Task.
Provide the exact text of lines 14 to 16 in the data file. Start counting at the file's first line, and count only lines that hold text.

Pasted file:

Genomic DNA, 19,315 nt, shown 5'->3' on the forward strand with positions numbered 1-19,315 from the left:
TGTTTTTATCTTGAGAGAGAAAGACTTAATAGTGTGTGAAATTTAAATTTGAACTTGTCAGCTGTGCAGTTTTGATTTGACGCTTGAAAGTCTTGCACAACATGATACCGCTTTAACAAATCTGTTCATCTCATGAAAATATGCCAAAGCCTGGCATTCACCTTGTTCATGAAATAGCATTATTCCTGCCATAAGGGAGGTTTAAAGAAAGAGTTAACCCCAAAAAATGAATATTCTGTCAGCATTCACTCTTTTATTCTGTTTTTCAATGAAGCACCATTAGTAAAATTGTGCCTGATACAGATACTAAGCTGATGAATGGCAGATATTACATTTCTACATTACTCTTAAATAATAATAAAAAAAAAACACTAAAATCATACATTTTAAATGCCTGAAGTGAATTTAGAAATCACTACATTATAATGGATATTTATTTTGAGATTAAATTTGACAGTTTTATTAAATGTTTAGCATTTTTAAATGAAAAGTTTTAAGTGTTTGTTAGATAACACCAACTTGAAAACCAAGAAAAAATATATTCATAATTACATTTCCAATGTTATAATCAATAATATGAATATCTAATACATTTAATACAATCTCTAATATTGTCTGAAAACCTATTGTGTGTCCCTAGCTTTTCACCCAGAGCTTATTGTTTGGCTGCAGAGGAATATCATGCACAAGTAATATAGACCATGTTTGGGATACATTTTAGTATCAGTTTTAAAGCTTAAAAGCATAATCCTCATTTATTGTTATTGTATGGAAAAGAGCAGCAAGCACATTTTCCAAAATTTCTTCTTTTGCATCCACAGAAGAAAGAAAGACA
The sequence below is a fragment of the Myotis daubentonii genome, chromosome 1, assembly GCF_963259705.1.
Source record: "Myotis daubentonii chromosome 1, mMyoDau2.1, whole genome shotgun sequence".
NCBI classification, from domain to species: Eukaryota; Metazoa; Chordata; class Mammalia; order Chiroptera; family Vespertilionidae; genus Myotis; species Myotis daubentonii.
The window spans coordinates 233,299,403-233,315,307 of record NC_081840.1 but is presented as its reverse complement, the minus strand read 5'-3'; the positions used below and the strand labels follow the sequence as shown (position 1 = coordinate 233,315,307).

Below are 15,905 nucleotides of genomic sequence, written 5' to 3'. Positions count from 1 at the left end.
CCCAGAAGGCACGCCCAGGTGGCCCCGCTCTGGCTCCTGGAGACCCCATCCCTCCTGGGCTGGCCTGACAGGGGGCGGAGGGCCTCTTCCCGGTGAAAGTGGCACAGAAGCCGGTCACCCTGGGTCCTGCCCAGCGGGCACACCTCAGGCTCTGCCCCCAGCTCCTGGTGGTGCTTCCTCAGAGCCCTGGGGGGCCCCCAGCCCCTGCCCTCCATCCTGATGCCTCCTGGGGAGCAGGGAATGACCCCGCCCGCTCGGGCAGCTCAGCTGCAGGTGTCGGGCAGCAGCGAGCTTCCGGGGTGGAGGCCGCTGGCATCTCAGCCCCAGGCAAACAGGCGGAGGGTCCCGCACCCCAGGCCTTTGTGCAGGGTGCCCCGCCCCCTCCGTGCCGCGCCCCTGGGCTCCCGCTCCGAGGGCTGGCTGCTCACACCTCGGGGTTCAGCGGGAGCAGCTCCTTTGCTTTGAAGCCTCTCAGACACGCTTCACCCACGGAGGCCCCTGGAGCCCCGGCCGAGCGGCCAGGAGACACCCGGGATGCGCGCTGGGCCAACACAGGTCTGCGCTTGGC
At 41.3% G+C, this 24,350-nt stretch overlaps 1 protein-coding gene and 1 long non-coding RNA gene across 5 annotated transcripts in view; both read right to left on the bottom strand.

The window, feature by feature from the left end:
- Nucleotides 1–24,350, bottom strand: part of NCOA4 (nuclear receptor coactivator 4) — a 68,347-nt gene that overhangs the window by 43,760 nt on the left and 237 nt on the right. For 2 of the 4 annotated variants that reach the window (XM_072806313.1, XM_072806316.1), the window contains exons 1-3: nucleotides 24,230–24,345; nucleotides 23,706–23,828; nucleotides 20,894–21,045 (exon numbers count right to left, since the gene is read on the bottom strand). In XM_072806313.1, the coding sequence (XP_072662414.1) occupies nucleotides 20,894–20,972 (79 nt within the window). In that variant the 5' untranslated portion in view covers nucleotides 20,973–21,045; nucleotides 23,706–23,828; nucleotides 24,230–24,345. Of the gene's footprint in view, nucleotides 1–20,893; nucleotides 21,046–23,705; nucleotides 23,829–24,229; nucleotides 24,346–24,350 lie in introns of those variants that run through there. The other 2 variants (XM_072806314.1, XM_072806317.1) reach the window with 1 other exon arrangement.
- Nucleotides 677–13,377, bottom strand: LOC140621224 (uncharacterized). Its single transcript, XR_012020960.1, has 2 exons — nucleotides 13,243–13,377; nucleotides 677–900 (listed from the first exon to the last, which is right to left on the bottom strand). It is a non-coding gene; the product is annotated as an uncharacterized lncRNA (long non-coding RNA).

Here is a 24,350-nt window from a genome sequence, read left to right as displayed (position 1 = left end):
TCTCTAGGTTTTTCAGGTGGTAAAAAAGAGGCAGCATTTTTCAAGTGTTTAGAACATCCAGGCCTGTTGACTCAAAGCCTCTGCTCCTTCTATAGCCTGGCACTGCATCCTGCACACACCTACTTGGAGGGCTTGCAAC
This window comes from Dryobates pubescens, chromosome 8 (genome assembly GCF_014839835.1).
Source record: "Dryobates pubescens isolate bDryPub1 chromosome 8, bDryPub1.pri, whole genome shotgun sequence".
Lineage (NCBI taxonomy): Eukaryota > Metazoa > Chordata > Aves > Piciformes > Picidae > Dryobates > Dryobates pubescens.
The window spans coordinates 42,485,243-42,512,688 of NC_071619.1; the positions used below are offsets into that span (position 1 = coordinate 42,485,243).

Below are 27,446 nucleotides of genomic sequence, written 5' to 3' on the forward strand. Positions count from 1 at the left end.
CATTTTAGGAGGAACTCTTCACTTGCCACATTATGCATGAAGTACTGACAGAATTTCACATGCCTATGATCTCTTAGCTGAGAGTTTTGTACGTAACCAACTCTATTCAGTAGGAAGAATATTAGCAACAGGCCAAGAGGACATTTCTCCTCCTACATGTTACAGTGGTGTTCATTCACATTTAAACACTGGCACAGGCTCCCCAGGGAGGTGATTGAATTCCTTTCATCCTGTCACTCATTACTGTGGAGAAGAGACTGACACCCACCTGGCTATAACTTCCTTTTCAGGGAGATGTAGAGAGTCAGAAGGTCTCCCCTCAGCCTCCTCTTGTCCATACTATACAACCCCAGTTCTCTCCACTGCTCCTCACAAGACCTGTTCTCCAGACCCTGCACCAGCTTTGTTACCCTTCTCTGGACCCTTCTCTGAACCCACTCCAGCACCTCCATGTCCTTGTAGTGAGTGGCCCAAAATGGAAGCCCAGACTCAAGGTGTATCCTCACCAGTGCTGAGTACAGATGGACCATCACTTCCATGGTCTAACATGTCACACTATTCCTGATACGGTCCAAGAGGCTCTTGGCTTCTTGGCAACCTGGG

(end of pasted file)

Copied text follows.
TCTCTAGGTTTTTCAGGTGGTAAAAAAGAGGCAGCATTTTTCAAGTGTTTAGAACATCCAGGCCTGTTGACTCAAAGCCTCTGCTCCTTCTATAGCCTGGCACTGCATCCTGCACACACCTACTTGGAGGGCTTGCAAC
This window comes from Dryobates pubescens, chromosome 8 (genome assembly GCF_014839835.1).
Source record: "Dryobates pubescens isolate bDryPub1 chromosome 8, bDryPub1.pri, whole genome shotgun sequence".